I say "The place that time went backwards" because we are at the place where the telegraph cable first came ashore in New Zealand South island. Today there is neither a public phone or a mobile phone signal. You may well be thinking how is he doing this post. Well we have searched out a cove on the beach where we must be just in range of the town of Nelson.
 There is not enough bandwidth to post images so i will have to adjust the camera settings to enable me to post them. I am learning all the time.
 But how bad is it that the first place of communication here now has nothing.
More later.

Friday, January 13, 2012

Waikawa headland

  Believe it or not but the weather deteriorated last night. Torrential rain, thunder and lightening and high winds.
Our plan is to go to Nelson but the next 24hrs is not good for a high sided vehicles with winds predicted to be 140kph. We have a sheltered spot in Picton Motorhome site and this is where we will be staying.

  One good thing is that usually most travelers use Picton just as point of departure, either North on the ferry or south by road. This has given us the chance to walk along the "Snout", a narrow peninsula running NNE from Picton.

 The peninsula reaches a high point of 185m above sea level overlooking the settlement of Waikawa. A public walkway follows the ridgetop of the peninsula, connecting the Snout headland with Picton.
The eastern landform enclosing the bay is more substantial than the Snout. It is a broad hill separating Whatamango and Waikawa Bays. The main ridge  reaches a height of 518m east of the Waikawa settlement and terminates as a small low headland, Karaka Point, in the north.

We began as usual in rain, along the shore of Picton Harbour.
 We chose the path through the forestry which was being severely shaken by the strong winds but fortunately the rain was easing and was becoming quite warm.
It was quite a slippery path but it wasn't too long before we came to Bobs Bay. This would normally be a nice secluded spot but today it was quite windswept. We had a short break here and then carried on.

A rising path leads on to a lookout spot and then continues along the "Snout" path with great views out to the sound.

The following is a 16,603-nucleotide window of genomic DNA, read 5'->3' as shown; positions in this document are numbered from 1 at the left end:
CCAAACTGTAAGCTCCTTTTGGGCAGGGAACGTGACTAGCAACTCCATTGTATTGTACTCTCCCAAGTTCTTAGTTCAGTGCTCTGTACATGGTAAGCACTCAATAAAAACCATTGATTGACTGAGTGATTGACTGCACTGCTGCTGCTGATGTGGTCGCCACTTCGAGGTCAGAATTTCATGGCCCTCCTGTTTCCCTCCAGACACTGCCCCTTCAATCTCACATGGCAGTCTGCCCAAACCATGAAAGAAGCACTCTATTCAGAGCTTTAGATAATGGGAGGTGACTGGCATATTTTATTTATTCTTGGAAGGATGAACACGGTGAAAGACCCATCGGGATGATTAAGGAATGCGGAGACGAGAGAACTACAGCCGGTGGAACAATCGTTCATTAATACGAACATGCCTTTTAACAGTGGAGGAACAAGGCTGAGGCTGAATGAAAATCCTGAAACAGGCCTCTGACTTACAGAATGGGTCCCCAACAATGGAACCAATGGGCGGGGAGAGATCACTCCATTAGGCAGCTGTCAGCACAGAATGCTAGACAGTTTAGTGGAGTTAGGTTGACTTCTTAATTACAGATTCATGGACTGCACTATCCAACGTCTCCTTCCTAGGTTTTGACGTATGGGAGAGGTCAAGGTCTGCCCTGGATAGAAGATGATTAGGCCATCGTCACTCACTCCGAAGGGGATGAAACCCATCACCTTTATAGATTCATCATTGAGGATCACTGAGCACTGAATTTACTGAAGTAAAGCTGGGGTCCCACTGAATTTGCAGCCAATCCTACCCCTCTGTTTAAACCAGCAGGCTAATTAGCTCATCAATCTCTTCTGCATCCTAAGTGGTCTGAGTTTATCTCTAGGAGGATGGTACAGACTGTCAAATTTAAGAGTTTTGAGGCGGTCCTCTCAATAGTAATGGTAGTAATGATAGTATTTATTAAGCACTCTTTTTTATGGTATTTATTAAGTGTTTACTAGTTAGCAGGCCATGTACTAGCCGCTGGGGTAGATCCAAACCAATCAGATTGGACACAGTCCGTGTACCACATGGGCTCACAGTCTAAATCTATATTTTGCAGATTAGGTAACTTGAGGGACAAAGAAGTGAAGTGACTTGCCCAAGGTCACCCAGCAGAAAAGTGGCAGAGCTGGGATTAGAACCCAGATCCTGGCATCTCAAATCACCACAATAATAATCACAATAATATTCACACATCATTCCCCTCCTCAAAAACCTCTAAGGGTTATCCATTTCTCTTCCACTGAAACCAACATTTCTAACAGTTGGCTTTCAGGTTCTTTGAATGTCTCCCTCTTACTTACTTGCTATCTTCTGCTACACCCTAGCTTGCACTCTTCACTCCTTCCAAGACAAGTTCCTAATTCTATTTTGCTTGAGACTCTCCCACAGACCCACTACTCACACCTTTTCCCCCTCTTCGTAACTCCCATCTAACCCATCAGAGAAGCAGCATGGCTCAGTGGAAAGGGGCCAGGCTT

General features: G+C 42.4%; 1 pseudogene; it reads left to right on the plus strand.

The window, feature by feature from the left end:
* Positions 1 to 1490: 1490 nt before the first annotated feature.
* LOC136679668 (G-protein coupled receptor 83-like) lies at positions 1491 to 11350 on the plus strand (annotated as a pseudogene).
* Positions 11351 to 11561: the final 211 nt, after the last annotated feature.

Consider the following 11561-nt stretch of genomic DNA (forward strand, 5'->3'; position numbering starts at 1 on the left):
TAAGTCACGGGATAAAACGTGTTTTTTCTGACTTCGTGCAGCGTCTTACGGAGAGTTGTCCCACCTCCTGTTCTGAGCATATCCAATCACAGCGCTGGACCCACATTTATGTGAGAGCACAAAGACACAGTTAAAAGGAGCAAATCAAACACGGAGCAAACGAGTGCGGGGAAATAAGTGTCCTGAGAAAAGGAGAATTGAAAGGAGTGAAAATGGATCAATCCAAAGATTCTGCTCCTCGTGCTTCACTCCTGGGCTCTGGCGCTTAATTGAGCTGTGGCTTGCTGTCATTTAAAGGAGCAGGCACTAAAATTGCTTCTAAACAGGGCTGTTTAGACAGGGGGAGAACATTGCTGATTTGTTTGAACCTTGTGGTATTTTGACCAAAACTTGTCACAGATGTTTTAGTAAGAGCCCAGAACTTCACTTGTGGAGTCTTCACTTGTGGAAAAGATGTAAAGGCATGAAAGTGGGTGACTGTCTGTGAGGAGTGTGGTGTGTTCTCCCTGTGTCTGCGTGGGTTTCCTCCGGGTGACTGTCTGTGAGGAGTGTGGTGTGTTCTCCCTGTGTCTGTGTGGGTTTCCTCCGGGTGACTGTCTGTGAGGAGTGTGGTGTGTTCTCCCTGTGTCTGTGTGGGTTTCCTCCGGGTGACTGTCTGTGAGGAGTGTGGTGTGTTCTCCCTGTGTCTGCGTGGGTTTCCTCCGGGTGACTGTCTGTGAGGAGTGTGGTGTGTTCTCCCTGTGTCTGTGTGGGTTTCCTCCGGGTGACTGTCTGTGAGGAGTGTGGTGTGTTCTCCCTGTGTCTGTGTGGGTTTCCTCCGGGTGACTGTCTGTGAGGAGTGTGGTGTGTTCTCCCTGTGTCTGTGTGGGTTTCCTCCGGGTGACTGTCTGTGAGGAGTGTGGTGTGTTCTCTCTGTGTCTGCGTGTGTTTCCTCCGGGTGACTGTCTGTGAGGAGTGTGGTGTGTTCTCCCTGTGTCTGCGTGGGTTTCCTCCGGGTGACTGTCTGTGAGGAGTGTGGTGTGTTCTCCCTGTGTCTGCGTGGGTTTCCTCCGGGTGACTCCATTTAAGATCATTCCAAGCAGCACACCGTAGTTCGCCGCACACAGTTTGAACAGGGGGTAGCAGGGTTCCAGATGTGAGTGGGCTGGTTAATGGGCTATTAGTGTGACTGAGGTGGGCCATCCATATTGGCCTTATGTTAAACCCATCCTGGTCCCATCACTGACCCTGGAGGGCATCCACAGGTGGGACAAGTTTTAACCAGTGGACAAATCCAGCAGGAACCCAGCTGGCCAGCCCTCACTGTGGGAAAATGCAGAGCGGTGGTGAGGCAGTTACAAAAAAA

The guide board for this walk says 2 hours but we took about 3 1/4 with the stops for photo's etc. It was good to get out in the sun even though the wind was fierce at times and we had a few showers.
 On the return we stopped off in Picton for a deserved piece of cake and a coffee. The wind is picking up again and people are walking with a forward lean. We have just seen a lady holding onto some fencing so as not to get blown over.
  A couple of backpackers have just passed us with huge packs. It makes you wonder just what do they carry. It's like they are moving house.


Wednesday, January 11, 2012

Manuka's Operation

Well after a fitful night we gently held Manuka's steering wheel and led her cautiously into operating pit 2 at Merc Wellington at 7.30am.
As we entered the pre-op waiting room we were met by Tony Hiener who tried his best to put us at ease. Copious amounts of tea and coffee were put at our disposal as well as a distracting video of some new operations working well.
 The parts for the transplant had arrived safely on the overnight courier from Auckland.
We all stood at the window as she was led away by Tony's skilled team, the surgeon dressed in a red and grey coverall, computer in hand, wires trailing gave us the thumbs up that all would be ok.
 We sat down to wait. We had been upgraded now into more salubrious surroundings as we were unsure just how long the anesthetic would take to wear off.

 Sheila was becoming a bit panicky as Manuka came out of surgery only to be rushed back in. It looked like she may not make it. However 1hr later,sweating and smiling Tony came to us with the post op results.
All's well he said. We smiled a smile of relief. We signed the release papers and were taken to be reunited with our poorly soul.